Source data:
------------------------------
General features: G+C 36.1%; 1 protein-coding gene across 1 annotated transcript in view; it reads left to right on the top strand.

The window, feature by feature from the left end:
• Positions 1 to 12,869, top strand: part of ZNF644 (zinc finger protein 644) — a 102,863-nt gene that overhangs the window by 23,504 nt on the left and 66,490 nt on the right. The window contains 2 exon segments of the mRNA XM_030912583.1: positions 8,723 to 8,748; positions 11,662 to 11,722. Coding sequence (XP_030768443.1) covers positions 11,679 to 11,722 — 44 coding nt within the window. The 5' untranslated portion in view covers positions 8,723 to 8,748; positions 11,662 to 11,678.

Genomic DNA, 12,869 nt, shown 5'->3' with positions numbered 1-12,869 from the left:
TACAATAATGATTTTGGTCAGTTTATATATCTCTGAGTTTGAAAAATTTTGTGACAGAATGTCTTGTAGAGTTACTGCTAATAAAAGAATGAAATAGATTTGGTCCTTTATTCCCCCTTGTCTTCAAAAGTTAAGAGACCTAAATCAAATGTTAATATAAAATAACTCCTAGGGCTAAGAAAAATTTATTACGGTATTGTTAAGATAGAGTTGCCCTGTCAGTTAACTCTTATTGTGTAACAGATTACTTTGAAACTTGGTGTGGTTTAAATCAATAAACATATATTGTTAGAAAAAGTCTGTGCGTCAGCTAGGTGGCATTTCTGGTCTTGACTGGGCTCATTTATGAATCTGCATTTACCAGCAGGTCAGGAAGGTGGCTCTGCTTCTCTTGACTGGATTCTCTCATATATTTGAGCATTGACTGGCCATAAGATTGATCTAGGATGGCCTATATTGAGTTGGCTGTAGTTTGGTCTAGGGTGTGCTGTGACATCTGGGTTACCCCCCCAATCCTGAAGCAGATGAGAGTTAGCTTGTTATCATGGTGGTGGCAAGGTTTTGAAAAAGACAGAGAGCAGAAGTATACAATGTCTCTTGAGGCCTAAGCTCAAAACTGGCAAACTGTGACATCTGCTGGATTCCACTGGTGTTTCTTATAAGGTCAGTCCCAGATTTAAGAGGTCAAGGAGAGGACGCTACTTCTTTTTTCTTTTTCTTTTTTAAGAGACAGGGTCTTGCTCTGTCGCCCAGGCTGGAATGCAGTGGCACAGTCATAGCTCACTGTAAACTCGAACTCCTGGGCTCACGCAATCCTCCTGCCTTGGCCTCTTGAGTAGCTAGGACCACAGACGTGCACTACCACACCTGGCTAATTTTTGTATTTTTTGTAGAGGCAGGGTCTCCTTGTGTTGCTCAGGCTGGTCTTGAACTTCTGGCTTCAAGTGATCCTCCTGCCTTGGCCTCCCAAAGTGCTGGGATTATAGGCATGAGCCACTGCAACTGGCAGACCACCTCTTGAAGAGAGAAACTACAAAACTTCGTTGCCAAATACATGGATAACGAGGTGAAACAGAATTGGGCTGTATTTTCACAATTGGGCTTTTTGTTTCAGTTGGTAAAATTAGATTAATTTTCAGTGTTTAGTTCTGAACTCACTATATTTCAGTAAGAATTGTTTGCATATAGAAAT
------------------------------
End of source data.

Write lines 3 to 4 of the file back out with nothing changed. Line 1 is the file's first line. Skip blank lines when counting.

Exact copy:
• Positions 1 to 12,869, top strand: part of ZNF644 (zinc finger protein 644) — a 102,863-nt gene that overhangs the window by 23,504 nt on the left and 66,490 nt on the right. The window contains 2 exon segments of the mRNA XM_030912583.1: positions 8,723 to 8,748; positions 11,662 to 11,722. Coding sequence (XP_030768443.1) covers positions 11,679 to 11,722 — 44 coding nt within the window. The 5' untranslated portion in view covers positions 8,723 to 8,748; positions 11,662 to 11,678.

Genomic DNA, 12,869 nt, shown 5'->3' with positions numbered 1-12,869 from the left: